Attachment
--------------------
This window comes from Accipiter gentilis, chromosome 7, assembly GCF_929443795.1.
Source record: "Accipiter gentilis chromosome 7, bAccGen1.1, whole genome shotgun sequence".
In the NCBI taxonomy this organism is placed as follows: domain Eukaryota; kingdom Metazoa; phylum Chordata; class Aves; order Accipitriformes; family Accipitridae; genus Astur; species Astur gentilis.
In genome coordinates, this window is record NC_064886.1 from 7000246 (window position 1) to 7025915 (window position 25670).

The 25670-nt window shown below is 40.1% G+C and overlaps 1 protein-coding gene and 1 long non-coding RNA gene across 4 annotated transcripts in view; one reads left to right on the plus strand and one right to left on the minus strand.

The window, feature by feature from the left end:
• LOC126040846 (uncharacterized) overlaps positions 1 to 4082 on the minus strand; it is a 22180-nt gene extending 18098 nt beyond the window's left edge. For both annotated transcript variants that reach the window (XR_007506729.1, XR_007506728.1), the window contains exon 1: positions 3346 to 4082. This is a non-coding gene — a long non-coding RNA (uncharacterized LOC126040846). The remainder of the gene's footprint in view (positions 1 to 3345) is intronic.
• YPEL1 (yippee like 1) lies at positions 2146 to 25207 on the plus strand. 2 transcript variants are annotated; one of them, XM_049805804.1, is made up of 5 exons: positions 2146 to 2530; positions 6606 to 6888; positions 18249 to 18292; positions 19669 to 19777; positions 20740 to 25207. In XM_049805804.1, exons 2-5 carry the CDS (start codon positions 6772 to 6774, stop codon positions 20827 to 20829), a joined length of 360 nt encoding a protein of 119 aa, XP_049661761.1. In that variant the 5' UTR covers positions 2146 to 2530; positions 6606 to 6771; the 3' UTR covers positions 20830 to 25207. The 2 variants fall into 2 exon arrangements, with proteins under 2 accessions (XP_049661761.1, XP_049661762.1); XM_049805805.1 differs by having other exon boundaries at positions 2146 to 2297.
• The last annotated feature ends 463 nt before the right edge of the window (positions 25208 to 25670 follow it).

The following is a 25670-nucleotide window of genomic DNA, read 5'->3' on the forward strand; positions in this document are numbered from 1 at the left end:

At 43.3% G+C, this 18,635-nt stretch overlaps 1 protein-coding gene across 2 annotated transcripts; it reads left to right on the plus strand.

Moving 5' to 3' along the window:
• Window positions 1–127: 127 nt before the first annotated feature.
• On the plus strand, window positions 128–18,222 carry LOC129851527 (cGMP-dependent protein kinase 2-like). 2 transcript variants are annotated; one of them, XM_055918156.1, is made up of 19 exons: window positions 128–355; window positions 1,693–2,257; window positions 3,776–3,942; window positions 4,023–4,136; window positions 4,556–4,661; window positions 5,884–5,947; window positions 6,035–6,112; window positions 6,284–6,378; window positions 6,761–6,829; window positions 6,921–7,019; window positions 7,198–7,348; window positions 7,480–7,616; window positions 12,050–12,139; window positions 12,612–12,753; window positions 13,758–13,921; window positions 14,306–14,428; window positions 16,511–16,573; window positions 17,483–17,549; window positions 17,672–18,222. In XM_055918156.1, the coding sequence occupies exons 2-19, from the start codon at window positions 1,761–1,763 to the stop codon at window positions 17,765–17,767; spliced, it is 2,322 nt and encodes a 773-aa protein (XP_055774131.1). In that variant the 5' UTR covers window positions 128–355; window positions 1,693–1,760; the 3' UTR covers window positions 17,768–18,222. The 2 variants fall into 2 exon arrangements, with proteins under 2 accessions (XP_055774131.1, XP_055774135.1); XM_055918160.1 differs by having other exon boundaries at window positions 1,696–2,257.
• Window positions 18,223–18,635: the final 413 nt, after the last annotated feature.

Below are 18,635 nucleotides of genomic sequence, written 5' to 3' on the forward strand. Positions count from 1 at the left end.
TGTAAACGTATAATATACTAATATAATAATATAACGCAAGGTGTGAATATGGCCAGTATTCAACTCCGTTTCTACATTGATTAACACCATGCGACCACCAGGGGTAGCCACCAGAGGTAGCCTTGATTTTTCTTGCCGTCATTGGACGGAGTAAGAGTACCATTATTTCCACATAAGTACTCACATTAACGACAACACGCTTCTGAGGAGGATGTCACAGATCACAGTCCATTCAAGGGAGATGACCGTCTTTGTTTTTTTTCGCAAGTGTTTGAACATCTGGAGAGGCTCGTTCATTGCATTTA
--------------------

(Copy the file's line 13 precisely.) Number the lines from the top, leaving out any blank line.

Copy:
• Window positions 1–127: 127 nt before the first annotated feature.